A DNA repair map of the entire human genome

Could lead to better or improved cancer drugs and to repair methods for radiation damage to DNA
May 4, 2015

Researchers in the lab of Aziz Sancar, MD, PhD, created this map of DNA repair for every human chromosome (credit: UNC)

A new experimental assay can help scientists find the precise locations of repair of DNA damage caused by radiation and common chemotherapies. The invention could lead to better cancer drugs or improvements in the potency of existing ones, and also to repair methods for radiation damage to DNA.

When the common chemotherapy drugs cisplatin or oxaliplatin hit cancer cells, they damage DNA so that the cells can’t replicate. But cancer cells have ways to repair the DNA, reducing the effectiveness of the cancer drugs.

Now researchers at the University of North Carolina (UNC) School of Medicine and UNC Lineberger Comprehensive Cancer Center have developed a method for finding where this DNA repair happens throughout all of human DNA.

The findings, published in the journal Genes & Development, offers scientists a potential way to find and target the proteins that cancer cells use to work around therapeutic drugs. The new method could lead to more effective and better tolerated classes of cancer therapeutics.

The research, led by Aziz Sancar, MD, PhD, the Sarah Graham Kenan Professor of Biochemistry and Biophysics, marks the first time scientists have been able to map the repair of DNA damage over the entire human genome.

“Now we can say to a fellow scientist, ‘tell us the gene you’re interested in or any spot on the genome, and we’ll tell you how it is repaired,’” said Sancar, co-senior author and member of the UNC Lineberger Comprehensive Cancer Center.

Mapping the repair of DNA damage

When DNA is damaged, cells use many enzymes to cut the strand of DNA and excise the damaged fragment. Then, other enzymes repair the original DNA so that the cells can function properly. The researchers on Sancar’s team decoded this process in a series of experiments.

  1. They used purified enzymes to discover how this process happens in DNA damaged by UV irradiation and by chemotherapeutic drugs such as cisplatin and oxaliplatin.
  2. They found that a particular protein called TFIIH bound tightly to the excised (cut out) damaged DNA fragment in the test tube.
  3. Through a series of sophisticated experiments with human skin cells, they exposed the cells to ultraviolet radiation and used an antibody against the enzyme TFIIH to isolate the enzyme complex with the excised DNA damage. Then he created experimental techniques to pull the enzyme, as well as the excised DNA fragment it was bound to, from the cells.
  4. They then sequenced this fragment.
  5. Using computational biology, they analyzed where the DNA repair happened throughout the entire genome — thus generating a human genome repair map for the first time.

Because UV radiation and common chemotherapy drugs such as cisplatin cause DNA damage in similar ways, Sancar’s team is now using their new DNA excision repair method — called XR-Seq — to study cells affected by cisplatin. They also hope to use it to study the biochemical reactions in animal models with the goal of finding the specific mechanisms that allow cancer cells to repair DNA damage to survive, and then to use these methods to make cancer cells more sensitive to existing drugs to help patients.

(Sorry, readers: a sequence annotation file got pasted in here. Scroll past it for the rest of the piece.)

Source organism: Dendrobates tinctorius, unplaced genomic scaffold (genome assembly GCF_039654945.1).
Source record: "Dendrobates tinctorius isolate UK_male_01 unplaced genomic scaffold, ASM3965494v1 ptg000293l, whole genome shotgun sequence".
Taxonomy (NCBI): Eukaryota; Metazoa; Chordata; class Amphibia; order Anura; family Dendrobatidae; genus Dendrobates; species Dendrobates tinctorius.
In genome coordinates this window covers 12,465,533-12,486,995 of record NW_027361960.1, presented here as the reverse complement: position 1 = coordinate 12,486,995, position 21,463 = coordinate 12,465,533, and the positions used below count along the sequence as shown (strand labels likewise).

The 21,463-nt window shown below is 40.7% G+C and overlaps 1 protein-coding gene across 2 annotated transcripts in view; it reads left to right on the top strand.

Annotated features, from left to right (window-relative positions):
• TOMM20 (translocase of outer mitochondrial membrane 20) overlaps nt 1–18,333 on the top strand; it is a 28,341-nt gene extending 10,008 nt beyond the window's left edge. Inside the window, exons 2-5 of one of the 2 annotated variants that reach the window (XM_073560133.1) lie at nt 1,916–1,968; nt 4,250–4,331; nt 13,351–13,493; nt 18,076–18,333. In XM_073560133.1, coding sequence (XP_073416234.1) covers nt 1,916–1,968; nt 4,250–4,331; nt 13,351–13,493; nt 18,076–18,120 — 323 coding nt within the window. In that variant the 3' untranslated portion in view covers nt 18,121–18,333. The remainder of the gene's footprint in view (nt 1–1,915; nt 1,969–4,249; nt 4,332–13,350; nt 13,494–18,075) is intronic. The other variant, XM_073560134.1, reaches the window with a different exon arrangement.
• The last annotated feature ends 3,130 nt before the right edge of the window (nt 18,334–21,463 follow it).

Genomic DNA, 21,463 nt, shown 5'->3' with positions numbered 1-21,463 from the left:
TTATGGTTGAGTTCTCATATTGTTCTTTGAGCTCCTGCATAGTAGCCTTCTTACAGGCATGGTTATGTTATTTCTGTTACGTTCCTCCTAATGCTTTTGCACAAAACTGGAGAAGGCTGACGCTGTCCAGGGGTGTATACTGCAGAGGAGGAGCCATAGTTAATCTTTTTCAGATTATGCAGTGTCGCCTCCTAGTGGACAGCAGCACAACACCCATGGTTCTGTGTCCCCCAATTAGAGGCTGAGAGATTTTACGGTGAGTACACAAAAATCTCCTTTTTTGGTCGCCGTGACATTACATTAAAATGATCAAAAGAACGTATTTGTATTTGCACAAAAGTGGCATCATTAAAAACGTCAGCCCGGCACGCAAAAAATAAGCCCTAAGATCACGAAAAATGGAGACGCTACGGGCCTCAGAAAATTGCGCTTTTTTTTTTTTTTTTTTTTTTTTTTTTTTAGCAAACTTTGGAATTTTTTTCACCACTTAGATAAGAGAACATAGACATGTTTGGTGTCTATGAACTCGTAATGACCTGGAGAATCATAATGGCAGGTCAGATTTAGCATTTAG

The role of noncoding DNA  in repair

The research also revealed that “noncoding DNA” portions of the genome, previously thought to do very little, are actually part of this repair process.

On chromosomes, DNA forms genes that create proteins — the building blocks of life. Between these genes, there are DNA sequences that were considered useless. The researchers found that proteins actually bind to these other DNA sequences, and this affects other nearby or far-away DNA regulatory sequences, which are also being repaired. If they’re being repaired, they’re likely important, so the researchers now have a method  finding their locations throughout the genome.

The National Institutes of Health funded this research.

Abstract of Genome-wide analysis of human global and transcription-coupled excision repair of UV damage at single-nucleotide resolution

We developed a method for genome-wide mapping of DNA excision repair named XR-seq (excision repair sequencing). Human nucleotide excision repair generates two incisions surrounding the site of damage, creating an ∼30-mer. In XR-seq, this fragment is isolated and subjected to high-throughput sequencing. We used XR-seq to produce stranded, nucleotide-resolution maps of repair of two UV-induced DNA damages in human cells: cyclobutane pyrimidine dimers (CPDs) and (6-4) pyrimidine–pyrimidone photoproducts [(6-4)PPs]. In wild-type cells, CPD repair was highly associated with transcription, specifically with the template strand. Experiments in cells defective in either transcription-coupled excision repair or general excision repair isolated the contribution of each pathway to the overall repair pattern and showed that transcription-coupled repair of both photoproducts occurs exclusively on the template strand. XR-seq maps capture transcription-coupled repair at sites of divergent gene promoters and bidirectional enhancer RNA (eRNA) production at enhancers. XR-seq data also uncovered the repair characteristics and novel sequence preferences of CPDs and (6-4)PPs. XR-seq and the resulting repair maps will facilitate studies of the effects of genomic location, chromatin context, transcription, and replication on DNA repair in human cells.